The small town of Nederland (8,228 feet, population 1,445) is known not only for the Frozen Dead Guy, but also for being the gateway to a variety of great places for outdoor recreation — hiking, mountain and road biking, picnicking or fishing. When you crest the hill next to Barker Meadows Reservoir you will see the backdrop of the spectacular Indian Peaks. There are several access points not far from Nederland where you can enjoy the high foothills and mountains. There is also a nice trail along the north shoreline of the sparkling reservoir, close to downtown and not far from the local brewpubs, coffee shops and other restaurant options. The reservoir is stocked and is a popular place for fishing.
Go south from Ned and take the Eldora Ski Area turnoff to go to the Hessie Trailhead, about a mile west of the little village of Eldora. It is the access point for several lake hikes of varying length: Lost, Woodland, Skyscraper, King, Betty, Bob, Diamond, Devil’s Thumb, Jasper and Storm lakes. You can also fish Middle Boulder Creek on the way. If you choose to drive past Hessie, on the very rough 4th of July road, you can start at the 4th of July campground trailhead. You must arrive early on weekends to get a parking spot as it is the primary access for climbing the twin peaks of South and North Arapaho, both of which are over 13,500 feet. You can also access Diamond Lake, or hike up to scenic Arapaho Pass if you aren’t a peak bagger.
If you don’t feel like driving to Nederland, there is excellent bus service 12 hours per day, seven days per week from the Boulder-Denver area. You can also connect with the weekend hikers shuttle to the very popular Hessie Trailhead at the Park-n-Ride. This will save you the hassle of trying park, as most of the spots are usually gone by 7:30 or 8 a.m. on summer weekends. The shuttle runs every 15 minutes.
The next closest recreation areas are Mud Lake and Caribou Ranch Boulder County Open Space, 2 miles north of town. Mud Lake is great for families with small children and features a nice picnic area and two short, hilly 1 mile trails. Caribou Ranch is closed from April to July to protect migratory birds and calving elk, but has a historic homestead and mine, and longer trails around a pretty meadow and aspen groves.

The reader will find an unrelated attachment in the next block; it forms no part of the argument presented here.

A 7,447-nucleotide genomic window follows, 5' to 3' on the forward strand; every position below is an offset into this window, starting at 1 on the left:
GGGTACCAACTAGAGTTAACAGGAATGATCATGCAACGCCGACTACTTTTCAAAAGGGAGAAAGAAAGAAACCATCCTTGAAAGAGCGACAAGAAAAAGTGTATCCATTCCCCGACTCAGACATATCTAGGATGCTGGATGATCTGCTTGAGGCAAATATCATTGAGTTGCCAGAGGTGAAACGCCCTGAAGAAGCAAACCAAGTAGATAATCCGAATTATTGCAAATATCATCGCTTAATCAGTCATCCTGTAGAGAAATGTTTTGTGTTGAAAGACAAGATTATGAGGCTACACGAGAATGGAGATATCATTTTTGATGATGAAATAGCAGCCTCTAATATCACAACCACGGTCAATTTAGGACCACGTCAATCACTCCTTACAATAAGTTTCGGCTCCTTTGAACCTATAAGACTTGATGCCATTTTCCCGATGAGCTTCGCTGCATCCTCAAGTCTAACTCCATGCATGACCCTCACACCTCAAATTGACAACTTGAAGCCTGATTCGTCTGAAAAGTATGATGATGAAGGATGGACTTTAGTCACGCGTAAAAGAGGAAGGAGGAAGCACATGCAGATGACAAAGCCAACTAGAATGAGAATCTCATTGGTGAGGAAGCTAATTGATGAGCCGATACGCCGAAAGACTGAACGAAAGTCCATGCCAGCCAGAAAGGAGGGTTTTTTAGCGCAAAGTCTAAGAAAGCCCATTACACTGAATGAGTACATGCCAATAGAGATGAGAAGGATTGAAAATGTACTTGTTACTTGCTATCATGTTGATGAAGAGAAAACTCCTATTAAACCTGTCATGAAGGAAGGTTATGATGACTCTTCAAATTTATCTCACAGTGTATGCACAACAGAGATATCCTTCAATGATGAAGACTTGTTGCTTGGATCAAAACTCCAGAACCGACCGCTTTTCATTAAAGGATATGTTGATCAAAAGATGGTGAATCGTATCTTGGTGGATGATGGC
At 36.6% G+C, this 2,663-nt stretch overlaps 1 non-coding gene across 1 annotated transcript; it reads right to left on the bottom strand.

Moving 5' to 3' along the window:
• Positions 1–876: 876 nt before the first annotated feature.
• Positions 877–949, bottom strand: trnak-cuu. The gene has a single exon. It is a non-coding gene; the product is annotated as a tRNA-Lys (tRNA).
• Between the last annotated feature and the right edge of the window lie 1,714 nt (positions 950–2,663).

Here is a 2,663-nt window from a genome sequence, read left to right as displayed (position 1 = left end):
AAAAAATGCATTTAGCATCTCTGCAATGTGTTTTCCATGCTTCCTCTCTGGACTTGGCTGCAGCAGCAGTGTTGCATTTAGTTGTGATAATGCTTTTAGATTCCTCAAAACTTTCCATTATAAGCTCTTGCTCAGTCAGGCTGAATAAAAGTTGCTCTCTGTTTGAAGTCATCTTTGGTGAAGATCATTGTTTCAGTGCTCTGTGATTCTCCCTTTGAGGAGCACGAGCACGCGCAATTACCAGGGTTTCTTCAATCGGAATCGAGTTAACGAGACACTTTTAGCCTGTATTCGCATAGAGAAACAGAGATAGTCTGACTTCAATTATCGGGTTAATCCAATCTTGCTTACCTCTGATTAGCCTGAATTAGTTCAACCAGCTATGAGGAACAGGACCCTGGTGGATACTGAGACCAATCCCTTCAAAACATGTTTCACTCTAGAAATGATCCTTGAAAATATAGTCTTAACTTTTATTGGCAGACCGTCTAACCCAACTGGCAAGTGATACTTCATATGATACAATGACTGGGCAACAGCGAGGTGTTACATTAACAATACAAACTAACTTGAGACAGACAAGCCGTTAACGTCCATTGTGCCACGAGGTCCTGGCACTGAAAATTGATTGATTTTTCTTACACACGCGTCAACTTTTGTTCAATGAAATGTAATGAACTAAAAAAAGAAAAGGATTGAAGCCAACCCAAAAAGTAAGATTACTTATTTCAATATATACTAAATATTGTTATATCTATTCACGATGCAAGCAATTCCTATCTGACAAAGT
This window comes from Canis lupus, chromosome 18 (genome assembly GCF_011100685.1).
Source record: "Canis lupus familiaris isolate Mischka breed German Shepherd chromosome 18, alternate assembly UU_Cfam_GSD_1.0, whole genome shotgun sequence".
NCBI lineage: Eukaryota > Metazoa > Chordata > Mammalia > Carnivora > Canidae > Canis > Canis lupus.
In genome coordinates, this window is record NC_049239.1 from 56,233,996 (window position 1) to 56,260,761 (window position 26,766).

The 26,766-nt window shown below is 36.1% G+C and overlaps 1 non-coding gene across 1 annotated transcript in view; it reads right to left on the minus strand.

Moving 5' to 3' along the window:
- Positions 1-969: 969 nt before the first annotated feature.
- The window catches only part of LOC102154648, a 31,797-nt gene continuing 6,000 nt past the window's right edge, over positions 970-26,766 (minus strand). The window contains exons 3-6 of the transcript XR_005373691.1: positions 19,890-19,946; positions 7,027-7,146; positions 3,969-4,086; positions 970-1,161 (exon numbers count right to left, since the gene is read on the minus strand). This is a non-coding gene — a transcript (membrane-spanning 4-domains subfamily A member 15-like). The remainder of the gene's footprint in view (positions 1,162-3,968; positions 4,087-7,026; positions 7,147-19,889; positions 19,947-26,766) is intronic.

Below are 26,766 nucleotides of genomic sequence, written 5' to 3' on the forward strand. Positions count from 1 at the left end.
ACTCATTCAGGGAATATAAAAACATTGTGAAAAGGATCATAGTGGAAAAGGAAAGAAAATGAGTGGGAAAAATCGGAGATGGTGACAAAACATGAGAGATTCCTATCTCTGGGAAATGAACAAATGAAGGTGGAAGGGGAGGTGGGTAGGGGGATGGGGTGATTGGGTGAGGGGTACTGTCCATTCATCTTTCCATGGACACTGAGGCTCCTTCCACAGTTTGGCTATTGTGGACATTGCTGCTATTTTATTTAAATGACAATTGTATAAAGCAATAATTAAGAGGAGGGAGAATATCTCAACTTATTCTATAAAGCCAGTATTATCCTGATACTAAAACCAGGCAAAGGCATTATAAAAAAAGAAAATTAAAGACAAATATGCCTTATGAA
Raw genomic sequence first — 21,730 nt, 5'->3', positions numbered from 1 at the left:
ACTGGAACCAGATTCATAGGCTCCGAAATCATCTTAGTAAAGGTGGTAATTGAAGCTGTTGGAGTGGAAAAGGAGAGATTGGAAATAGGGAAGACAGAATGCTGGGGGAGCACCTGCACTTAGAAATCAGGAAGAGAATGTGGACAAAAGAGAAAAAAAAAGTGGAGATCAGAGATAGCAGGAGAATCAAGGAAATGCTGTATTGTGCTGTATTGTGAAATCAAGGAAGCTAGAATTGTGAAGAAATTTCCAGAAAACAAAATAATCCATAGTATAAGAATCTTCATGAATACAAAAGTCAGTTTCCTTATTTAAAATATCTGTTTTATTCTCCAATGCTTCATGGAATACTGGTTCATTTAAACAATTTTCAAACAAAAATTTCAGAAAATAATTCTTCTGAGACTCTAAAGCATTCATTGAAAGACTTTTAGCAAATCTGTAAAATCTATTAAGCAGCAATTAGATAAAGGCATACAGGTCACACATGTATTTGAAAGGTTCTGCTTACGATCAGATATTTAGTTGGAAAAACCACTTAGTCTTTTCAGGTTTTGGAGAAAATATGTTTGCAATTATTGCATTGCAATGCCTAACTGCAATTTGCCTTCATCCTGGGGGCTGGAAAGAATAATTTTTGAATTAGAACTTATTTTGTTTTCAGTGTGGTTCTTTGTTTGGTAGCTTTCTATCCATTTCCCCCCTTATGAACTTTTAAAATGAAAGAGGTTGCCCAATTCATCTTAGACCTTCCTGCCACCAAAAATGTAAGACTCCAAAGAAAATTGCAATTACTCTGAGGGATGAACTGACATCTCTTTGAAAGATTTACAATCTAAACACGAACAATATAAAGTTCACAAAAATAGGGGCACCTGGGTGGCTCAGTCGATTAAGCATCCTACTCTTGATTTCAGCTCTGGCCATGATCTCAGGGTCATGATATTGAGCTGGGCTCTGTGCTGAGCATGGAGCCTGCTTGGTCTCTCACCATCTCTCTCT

A couple of miles south of Nederland is the West Magnolia Road area that is a mountain-biker paradise. There is a spaghetti network of trails for bikers of all abilities. Beginners and families can enjoy the lightly used forest campground roads, especially the 355, A through E series. The less challenging mountain biking trails are west of the Peak to Peak highway at several trailheads throughout the campground area. The more challenging, advanced mountain biker trails are east of the Peak to Peak and are called the Dot trails. Road bikers frequently bike on the Peak to Peak highway if they are very fit. Going south from Ned on the Peak to Peak is much easier than traveling steeply uphill to the north. An easy 10-mile round trip ride is out to the village of Eldora and back. Adding on the climb to the Eldora Ski Area will get your heart pumping. The trails can also be hiked at West Magnolia.
Five miles south of Ned is Rollinsville, the historical railroad gateway to the East Portal/Moffat Tunnel Trailhead, where there are more scenic lake trails, 5 miles down the gravel road. The challenging Heart Lake route, the easy Crater Lake option, and the moderate Forest Lakes trails in the James Peak Wilderness Area. Mountain bikers can enjoy the former railroad route, Rollins Pass, or the Mammoth Gulch route. Rollins Pass goes all the way over the Continental Divide to Winter Park, if you really want to challenge yourself.
A little south of Rollinsville are the rolling foothills trails of scenic Golden Gate Canyon State Park. Try the Coyote and Mule Deer Trails for great wildflowers. The short Raccoon Trail starts with a dramatic view of the Continental Divide. There is a $7 per car admission fee.
Seven miles northwest of Nederland is the Rainbow Lakes Trailhead, and access to the south end of the Sourdough Trail. You can hike or bike out and back to Brainard Lake on the Sourdough. Or you can bike Rainbow Lakes Road to the campground or drive there to enjoy the Rainbow Lakes or Glacier View trails.
Sixteen miles north of Ned is the spectacular but very busy Brainard Lake Recreation Area. It is the primary access for the Indian Peaks Wilderness Area. There is a $10 per car fee unless you park in the lot east of the entry gate and hike in. You can hike up to Left Hand Reservoir for free, and enjoy the spectacular setting. The enjoyable, rolling Sourdough Trail is next to the first parking lot, and goes north and south. Mountain bikers savor these routes too. The parking lots near the other lakes and peaks also fill up early on weekends. You can drive 5 miles to the closer lots and hike to Mitchell and Blue Lakes, or Long and Isabelle Lakes. You can also get much closer to the trailhead for 13,000 foot Mount Audubon, and the other soaring Indian Peaks.
Another 5 miles north will take you to the turnoffs for Beaver Reservoir and the Peaceful Valley-Camp Dick areas with many additional trail options, including Buchanan Pass.
Even the Wild Basin section of Rocky Mountain National Park is a reasonable commute north from Nederland just north of Allenspark.
No visit to Nederland would be complete without a visit to the renowned Carousel of Happiness. It is fun for children of all ages, and only cost $1 per ride.
So dust off your hiking boots, saddle up your two-wheeled steed or dig out your fishing gear and head up the hill to little Ned.
Alan Apt is the author of Afoot and Afield, Denver, Boulder, Fort Collins, Rocky Mountain National Park: 148 Spectacular Outings in the Colorado Rockies.